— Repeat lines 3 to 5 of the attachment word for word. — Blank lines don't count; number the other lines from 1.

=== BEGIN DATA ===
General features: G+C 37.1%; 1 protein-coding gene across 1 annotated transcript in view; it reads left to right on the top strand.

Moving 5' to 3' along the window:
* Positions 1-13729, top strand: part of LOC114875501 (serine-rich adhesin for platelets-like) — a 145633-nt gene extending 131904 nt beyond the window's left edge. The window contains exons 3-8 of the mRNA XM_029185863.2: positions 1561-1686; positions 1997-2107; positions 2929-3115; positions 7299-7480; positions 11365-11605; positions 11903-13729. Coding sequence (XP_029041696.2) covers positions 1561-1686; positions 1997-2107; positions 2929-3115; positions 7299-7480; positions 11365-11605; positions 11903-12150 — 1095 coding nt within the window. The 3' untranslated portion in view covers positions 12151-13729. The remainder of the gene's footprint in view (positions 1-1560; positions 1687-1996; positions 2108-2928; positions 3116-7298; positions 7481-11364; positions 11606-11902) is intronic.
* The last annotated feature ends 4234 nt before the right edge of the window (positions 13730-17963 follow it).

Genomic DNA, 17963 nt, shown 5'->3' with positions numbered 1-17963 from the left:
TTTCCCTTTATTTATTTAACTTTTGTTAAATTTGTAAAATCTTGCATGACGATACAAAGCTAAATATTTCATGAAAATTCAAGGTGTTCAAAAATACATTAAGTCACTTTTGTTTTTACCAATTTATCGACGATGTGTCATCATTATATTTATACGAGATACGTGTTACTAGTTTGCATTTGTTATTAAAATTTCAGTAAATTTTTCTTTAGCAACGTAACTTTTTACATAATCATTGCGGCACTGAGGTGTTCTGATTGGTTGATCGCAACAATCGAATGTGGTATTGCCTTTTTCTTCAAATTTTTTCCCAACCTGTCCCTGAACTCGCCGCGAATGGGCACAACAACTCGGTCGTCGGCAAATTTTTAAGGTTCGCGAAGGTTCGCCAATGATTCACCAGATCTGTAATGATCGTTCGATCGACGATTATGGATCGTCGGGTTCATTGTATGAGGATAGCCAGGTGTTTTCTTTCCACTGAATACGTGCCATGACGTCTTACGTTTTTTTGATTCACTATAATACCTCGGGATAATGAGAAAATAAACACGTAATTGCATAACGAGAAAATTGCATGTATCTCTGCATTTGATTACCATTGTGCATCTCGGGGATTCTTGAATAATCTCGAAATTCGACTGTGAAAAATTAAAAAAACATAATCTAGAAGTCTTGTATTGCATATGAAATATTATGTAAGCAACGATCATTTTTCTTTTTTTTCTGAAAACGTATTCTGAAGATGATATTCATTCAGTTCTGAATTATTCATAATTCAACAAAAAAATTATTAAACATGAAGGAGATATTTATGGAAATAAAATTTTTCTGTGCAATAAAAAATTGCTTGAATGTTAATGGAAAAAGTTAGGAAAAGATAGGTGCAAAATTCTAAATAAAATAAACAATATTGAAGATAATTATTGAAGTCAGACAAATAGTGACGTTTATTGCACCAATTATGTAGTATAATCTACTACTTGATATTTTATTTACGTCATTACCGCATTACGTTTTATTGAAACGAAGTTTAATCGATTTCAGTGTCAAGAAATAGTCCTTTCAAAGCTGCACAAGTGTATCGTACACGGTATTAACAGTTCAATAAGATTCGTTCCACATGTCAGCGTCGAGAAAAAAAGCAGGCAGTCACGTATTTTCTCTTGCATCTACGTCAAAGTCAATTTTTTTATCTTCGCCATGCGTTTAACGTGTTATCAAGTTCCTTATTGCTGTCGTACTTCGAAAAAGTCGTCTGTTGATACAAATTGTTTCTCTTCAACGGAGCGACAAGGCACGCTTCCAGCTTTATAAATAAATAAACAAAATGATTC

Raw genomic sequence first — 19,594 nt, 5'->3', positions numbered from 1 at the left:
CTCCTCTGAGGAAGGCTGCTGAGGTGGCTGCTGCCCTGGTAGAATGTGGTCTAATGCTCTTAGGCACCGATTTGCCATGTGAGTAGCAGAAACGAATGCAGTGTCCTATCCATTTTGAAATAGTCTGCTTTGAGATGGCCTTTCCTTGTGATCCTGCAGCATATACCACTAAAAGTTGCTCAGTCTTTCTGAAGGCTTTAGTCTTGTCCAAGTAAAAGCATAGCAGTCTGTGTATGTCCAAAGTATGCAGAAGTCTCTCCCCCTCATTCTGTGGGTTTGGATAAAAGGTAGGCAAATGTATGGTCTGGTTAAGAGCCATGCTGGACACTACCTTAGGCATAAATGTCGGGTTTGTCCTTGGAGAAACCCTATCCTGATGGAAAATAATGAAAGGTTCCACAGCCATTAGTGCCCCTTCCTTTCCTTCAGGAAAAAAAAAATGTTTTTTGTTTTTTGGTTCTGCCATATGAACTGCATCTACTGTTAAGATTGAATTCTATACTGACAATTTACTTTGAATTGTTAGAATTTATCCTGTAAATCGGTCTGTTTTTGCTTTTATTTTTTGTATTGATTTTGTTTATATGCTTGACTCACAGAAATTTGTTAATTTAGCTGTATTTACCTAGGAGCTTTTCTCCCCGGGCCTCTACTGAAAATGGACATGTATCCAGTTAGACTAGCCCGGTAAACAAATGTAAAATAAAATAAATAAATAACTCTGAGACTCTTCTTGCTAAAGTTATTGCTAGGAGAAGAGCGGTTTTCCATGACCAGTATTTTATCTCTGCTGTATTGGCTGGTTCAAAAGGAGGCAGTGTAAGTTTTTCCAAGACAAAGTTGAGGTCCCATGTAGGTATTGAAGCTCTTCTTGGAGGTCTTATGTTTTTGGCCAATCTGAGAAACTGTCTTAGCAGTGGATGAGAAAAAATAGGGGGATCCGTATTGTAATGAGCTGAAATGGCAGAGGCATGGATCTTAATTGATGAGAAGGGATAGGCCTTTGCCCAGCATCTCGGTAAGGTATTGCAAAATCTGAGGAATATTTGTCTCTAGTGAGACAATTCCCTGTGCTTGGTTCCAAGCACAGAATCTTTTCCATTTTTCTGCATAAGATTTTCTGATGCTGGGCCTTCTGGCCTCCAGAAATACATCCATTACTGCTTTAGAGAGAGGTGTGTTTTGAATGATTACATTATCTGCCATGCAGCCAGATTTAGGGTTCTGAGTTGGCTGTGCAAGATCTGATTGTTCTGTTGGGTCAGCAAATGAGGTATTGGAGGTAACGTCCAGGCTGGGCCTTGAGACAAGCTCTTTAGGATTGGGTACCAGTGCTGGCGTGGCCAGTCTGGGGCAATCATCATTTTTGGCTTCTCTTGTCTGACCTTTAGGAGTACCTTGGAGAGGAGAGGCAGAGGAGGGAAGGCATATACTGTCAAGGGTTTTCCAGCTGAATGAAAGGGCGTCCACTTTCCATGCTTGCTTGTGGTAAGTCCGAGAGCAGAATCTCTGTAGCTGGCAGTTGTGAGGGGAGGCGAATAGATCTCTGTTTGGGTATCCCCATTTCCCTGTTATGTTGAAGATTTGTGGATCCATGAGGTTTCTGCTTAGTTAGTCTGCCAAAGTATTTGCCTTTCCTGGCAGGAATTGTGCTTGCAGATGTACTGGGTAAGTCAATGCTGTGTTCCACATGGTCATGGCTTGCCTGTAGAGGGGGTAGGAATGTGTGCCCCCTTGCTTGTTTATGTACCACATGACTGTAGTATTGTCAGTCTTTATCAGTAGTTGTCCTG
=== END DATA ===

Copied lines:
* Positions 1-13729, top strand: part of LOC114875501 (serine-rich adhesin for platelets-like) — a 145633-nt gene extending 131904 nt beyond the window's left edge. The window contains exons 3-8 of the mRNA XM_029185863.2: positions 1561-1686; positions 1997-2107; positions 2929-3115; positions 7299-7480; positions 11365-11605; positions 11903-13729. Coding sequence (XP_029041696.2) covers positions 1561-1686; positions 1997-2107; positions 2929-3115; positions 7299-7480; positions 11365-11605; positions 11903-12150 — 1095 coding nt within the window. The 3' untranslated portion in view covers positions 12151-13729. The remainder of the gene's footprint in view (positions 1-1560; positions 1687-1996; positions 2108-2928; positions 3116-7298; positions 7481-11364; positions 11606-11902) is intronic.
* The last annotated feature ends 4234 nt before the right edge of the window (positions 13730-17963 follow it).

Genomic DNA, 17963 nt, shown 5'->3' with positions numbered 1-17963 from the left: